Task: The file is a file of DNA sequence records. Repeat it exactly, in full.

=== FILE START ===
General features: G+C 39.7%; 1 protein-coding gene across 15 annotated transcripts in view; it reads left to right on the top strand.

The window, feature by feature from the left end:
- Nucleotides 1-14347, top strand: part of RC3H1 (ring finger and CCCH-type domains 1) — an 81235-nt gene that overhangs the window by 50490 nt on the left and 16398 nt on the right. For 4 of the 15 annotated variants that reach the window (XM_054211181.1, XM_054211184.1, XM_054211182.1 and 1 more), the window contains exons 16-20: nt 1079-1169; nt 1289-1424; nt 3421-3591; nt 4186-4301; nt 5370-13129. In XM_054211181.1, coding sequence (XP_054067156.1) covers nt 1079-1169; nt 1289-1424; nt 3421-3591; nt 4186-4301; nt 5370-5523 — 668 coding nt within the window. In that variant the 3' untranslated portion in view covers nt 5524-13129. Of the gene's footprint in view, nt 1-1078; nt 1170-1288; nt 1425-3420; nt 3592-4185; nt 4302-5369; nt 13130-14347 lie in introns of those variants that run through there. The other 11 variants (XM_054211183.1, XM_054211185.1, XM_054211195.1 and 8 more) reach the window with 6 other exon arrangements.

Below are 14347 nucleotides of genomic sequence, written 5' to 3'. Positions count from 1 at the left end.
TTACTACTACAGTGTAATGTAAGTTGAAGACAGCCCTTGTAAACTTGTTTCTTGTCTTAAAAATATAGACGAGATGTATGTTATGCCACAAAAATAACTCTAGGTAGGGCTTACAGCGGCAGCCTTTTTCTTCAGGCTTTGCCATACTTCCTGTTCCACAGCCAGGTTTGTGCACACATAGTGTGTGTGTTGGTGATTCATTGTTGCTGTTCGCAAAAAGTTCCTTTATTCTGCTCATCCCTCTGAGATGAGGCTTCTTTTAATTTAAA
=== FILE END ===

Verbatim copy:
General features: G+C 39.7%; 1 protein-coding gene across 15 annotated transcripts in view; it reads left to right on the top strand.

The window, feature by feature from the left end:
- Nucleotides 1-14347, top strand: part of RC3H1 (ring finger and CCCH-type domains 1) — an 81235-nt gene that overhangs the window by 50490 nt on the left and 16398 nt on the right. For 4 of the 15 annotated variants that reach the window (XM_054211181.1, XM_054211184.1, XM_054211182.1 and 1 more), the window contains exons 16-20: nt 1079-1169; nt 1289-1424; nt 3421-3591; nt 4186-4301; nt 5370-13129. In XM_054211181.1, coding sequence (XP_054067156.1) covers nt 1079-1169; nt 1289-1424; nt 3421-3591; nt 4186-4301; nt 5370-5523 — 668 coding nt within the window. In that variant the 3' untranslated portion in view covers nt 5524-13129. Of the gene's footprint in view, nt 1-1078; nt 1170-1288; nt 1425-3420; nt 3592-4185; nt 4302-5369; nt 13130-14347 lie in introns of those variants that run through there. The other 11 variants (XM_054211183.1, XM_054211185.1, XM_054211195.1 and 8 more) reach the window with 6 other exon arrangements.

Below are 14347 nucleotides of genomic sequence, written 5' to 3'. Positions count from 1 at the left end.
TTACTACTACAGTGTAATGTAAGTTGAAGACAGCCCTTGTAAACTTGTTTCTTGTCTTAAAAATATAGACGAGATGTATGTTATGCCACAAAAATAACTCTAGGTAGGGCTTACAGCGGCAGCCTTTTTCTTCAGGCTTTGCCATACTTCCTGTTCCACAGCCAGGTTTGTGCACACATAGTGTGTGTGTTGGTGATTCATTGTTGCTGTTCGCAAAAAGTTCCTTTATTCTGCTCATCCCTCTGAGATGAGGCTTCTTTTAATTTAAA